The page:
by Tola Sarumi
For some hours on Saturday, the governor of Ekiti interacted with some bloggers, activists and young influencers at the Ikogosi resort, upon the conclusion of which, he handed out cash gifts to them on Sunday.
Some took the money and kept quiet about it until the lid was unceremoniously blown on Twitter.
Let me start off by saying, in the grand scheme of things, being reimbursed for one’s expenses is standard practice but in this instance, we are unsure of the reason the cash was handed out. Is it for time spent traipsing through the Ekiti bushes or is a ‘thanks for coming’, a token to show the governor’s appreciation of a willing audience for this public ego stroking?
The obvious reasons the invitation was extended to these particular set of people was (a) they have a new media visibility that the federal and state governments covet (b) By inviting them, the governor hoped to leverage that visibility in to positive coverage for himself and his works.
You don’t have to look too hard to see constant references in Nigerian newspapers about governors (especially) ‘donating’ sizeable sums of money for this cause or the other. The writers, in their usual incurious style, report these stories without asking the singular germane question, ‘whose money is it’? At the risk of being trite, one cannot donate what doesn’t belong to one. To whom is the Fayemi accountable? What has the Twitter bourgeoisie contributed to his cause? He has embarrassed himself and by extension, his party with this glaring attempt to curry favour and though he behaved like one, he’s surely not some modern day Father Christmas; he expects good publicity for his money.
As the saying goes, a man may refuse a gift but he cannot refuse to be offered and danger here is, those who defend this carefree disbursement of funds have shown a side of them that they perhaps had no idea existed; they do not quite know what it takes to be accountable, not as a leader nor a follower. Demanding a higher standard of oneself is never easy; funds with no legal purpose are being distributed with abandon, how many people would turn down such freebies? Except this isn’t free is it? Ekiti is not a rich a state, why the governor would choose to pay for a tour of his good works is beyond me. Do not the citizens of the state, to whom he is ultimately accountable, have eyes? If he is sure the projects are what he says they are, come next election, winning should almost be a breeze.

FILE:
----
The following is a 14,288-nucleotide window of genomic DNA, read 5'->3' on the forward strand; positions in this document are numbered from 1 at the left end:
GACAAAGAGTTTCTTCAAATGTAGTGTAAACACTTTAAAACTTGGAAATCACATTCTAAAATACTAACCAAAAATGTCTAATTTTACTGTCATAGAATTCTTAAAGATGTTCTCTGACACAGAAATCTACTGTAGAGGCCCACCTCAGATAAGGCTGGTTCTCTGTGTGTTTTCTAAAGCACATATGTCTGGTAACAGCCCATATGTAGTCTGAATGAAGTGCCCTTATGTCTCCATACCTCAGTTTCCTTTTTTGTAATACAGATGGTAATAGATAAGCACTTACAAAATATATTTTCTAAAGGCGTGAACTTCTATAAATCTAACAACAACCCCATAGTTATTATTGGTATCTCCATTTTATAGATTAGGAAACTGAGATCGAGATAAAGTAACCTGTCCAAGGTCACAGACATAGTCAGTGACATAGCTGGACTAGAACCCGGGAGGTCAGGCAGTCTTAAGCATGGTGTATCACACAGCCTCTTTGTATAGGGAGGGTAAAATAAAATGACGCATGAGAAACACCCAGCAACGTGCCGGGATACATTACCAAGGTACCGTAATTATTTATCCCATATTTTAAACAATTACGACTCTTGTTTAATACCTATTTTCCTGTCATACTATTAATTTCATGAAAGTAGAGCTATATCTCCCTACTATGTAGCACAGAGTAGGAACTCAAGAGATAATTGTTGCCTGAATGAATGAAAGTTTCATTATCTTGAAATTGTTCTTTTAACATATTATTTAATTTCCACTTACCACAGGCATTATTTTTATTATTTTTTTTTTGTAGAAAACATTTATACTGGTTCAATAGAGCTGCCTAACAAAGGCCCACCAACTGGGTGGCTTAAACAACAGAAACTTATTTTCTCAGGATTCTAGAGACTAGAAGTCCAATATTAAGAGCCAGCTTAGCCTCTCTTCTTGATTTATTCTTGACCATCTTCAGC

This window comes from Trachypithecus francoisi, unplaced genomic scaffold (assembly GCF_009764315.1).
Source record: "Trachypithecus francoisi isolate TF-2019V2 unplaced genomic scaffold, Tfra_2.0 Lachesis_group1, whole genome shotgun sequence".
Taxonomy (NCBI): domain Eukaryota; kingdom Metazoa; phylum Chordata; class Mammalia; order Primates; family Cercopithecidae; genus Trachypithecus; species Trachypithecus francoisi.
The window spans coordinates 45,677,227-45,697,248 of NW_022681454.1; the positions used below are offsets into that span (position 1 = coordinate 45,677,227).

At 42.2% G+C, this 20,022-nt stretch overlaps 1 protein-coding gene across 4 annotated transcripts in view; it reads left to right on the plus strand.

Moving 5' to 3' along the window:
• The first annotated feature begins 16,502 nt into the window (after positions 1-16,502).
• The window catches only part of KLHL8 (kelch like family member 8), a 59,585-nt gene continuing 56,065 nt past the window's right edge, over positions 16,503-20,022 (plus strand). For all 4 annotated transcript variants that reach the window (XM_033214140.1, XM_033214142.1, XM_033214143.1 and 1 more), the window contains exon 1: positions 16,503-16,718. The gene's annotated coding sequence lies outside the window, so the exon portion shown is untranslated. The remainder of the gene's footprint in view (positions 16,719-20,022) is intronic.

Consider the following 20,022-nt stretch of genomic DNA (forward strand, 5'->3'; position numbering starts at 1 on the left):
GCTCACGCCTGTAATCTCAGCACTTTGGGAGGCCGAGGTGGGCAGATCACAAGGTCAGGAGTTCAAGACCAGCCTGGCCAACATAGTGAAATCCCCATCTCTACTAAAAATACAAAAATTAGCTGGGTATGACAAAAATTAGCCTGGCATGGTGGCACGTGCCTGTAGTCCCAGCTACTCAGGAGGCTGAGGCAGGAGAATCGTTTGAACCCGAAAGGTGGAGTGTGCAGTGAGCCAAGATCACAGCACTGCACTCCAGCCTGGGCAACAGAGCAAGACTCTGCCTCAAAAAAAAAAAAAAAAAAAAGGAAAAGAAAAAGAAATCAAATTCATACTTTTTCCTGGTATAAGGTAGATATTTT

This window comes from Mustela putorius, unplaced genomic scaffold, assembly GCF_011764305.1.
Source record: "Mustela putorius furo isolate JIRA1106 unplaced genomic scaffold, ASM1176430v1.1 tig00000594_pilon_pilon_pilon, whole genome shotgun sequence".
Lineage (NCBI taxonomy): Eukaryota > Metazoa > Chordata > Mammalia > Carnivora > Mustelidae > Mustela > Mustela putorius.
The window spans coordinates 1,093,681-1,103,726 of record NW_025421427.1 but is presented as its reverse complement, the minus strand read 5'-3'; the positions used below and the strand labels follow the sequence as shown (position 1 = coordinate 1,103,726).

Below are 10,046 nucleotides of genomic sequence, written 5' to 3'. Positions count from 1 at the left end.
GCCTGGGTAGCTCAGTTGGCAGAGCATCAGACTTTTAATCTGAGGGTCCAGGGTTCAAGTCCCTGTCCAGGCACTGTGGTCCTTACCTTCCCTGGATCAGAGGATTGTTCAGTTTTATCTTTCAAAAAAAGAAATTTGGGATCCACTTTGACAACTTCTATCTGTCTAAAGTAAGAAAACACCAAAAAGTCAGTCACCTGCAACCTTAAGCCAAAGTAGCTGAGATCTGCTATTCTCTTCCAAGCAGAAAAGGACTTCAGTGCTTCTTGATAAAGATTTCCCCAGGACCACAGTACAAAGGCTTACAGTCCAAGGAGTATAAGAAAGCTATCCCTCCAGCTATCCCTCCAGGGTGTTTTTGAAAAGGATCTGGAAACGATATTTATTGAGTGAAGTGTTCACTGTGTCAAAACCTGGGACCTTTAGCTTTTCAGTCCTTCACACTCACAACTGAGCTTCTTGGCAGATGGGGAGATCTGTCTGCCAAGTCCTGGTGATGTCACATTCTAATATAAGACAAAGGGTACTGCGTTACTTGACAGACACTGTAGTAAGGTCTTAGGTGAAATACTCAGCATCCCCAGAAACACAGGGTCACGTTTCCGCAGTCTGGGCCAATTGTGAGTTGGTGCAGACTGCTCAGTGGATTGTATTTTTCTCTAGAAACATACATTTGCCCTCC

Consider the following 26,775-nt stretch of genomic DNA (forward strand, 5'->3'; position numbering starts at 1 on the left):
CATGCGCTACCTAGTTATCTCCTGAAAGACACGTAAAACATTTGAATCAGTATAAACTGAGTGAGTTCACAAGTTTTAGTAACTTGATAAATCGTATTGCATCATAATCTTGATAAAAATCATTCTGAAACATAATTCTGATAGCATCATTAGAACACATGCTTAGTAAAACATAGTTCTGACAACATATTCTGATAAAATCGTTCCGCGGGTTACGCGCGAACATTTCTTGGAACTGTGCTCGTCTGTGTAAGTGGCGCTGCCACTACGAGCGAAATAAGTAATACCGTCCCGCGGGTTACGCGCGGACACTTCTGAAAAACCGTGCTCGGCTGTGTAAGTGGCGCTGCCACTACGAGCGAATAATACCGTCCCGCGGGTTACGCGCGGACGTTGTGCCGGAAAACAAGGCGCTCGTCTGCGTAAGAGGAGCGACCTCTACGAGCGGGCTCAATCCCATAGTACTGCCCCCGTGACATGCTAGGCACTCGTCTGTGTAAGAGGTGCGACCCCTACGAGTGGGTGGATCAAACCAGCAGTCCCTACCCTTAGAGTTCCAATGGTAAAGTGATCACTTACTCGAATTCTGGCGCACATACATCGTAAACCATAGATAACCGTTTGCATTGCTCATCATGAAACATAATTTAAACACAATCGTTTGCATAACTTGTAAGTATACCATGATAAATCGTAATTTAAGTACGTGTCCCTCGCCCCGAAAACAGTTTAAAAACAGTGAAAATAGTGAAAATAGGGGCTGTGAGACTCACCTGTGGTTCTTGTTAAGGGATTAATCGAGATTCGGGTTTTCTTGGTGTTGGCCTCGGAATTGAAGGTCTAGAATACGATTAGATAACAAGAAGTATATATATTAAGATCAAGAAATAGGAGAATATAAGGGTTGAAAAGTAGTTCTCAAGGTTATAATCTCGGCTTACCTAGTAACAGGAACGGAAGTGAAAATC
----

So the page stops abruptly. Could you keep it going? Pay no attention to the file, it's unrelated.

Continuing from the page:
The ‘twitterati’ were invited not only for the above mentioned reasons; it appears they had built up a cache of goodwill from their thousands of followers, young people who for a host of reasons actually expected better. Instead, their concerns have been met with derision and casual put downs.
I read a comment on Twitter where USAID, an arm of the American government that works to alleviate extreme poverty, was compared to the government of Ekiti. I was almost shocked. USAID and other government agencies like it, are accountable, they have annual budgets that are or can be scrutinised by relevant congressional committees and an interested media. To whom is JKF going to explain his sporadic generosity? What part of the Ekiti 2014 budget provided for this largesse?
Perhaps I expected too much from these individuals, the collective Nigerian conscience seems to have a Naira tag on it, whilst some of these very same people were condemning The Future Awards jamboree that took place at Aso Rock, where as far we know, no money changed hands, they didn’t anticipate that the day would come when they would be required to say ‘no’ and they’d fail woefully.
It seems we have even further to go than I thought, and we cannot relent from our aim of keeping each other accountable. One cannot, when it suits one, draw on the engagement of one’s peers in a bid to further a cause or an idea and then declare that one owes no accountability. A lot more money will change hands as we approach 2015, do you have the fortitude to say ‘no’ when integrity calls on you to say so?
– Follow this writer on Twitter: @Afrovii